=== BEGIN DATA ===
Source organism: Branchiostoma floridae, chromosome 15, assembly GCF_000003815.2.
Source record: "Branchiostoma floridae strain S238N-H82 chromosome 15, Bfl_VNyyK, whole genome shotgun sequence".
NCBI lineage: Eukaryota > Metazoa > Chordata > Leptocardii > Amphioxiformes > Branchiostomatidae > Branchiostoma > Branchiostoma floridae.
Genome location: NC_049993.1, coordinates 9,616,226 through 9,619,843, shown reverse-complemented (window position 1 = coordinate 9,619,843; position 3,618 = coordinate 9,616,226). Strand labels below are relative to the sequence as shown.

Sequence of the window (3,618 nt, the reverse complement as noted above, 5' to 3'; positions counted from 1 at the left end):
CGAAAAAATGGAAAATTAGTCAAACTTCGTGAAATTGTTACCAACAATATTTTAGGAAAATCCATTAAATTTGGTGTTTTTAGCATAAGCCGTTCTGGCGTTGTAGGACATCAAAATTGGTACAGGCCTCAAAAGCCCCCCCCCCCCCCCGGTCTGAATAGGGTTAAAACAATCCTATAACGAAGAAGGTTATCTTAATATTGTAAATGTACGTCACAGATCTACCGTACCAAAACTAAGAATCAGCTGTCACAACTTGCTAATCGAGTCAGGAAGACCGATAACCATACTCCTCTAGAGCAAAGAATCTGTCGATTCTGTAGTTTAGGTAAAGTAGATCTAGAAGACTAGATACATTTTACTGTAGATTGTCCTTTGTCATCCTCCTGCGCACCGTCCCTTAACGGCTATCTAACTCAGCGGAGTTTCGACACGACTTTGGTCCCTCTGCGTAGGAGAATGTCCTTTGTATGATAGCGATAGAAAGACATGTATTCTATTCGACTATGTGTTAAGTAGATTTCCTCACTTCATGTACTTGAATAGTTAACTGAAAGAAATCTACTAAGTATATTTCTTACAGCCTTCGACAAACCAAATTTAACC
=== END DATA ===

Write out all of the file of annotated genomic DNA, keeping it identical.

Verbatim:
Source organism: Branchiostoma floridae, chromosome 15, assembly GCF_000003815.2.
Source record: "Branchiostoma floridae strain S238N-H82 chromosome 15, Bfl_VNyyK, whole genome shotgun sequence".
NCBI lineage: Eukaryota > Metazoa > Chordata > Leptocardii > Amphioxiformes > Branchiostomatidae > Branchiostoma > Branchiostoma floridae.
Genome location: NC_049993.1, coordinates 9,616,226 through 9,619,843, shown reverse-complemented (window position 1 = coordinate 9,619,843; position 3,618 = coordinate 9,616,226). Strand labels below are relative to the sequence as shown.

Sequence of the window (3,618 nt, the reverse complement as noted above, 5' to 3'; positions counted from 1 at the left end):
CGAAAAAATGGAAAATTAGTCAAACTTCGTGAAATTGTTACCAACAATATTTTAGGAAAATCCATTAAATTTGGTGTTTTTAGCATAAGCCGTTCTGGCGTTGTAGGACATCAAAATTGGTACAGGCCTCAAAAGCCCCCCCCCCCCCCCGGTCTGAATAGGGTTAAAACAATCCTATAACGAAGAAGGTTATCTTAATATTGTAAATGTACGTCACAGATCTACCGTACCAAAACTAAGAATCAGCTGTCACAACTTGCTAATCGAGTCAGGAAGACCGATAACCATACTCCTCTAGAGCAAAGAATCTGTCGATTCTGTAGTTTAGGTAAAGTAGATCTAGAAGACTAGATACATTTTACTGTAGATTGTCCTTTGTCATCCTCCTGCGCACCGTCCCTTAACGGCTATCTAACTCAGCGGAGTTTCGACACGACTTTGGTCCCTCTGCGTAGGAGAATGTCCTTTGTATGATAGCGATAGAAAGACATGTATTCTATTCGACTATGTGTTAAGTAGATTTCCTCACTTCATGTACTTGAATAGTTAACTGAAAGAAATCTACTAAGTATATTTCTTACAGCCTTCGACAAACCAAATTTAACC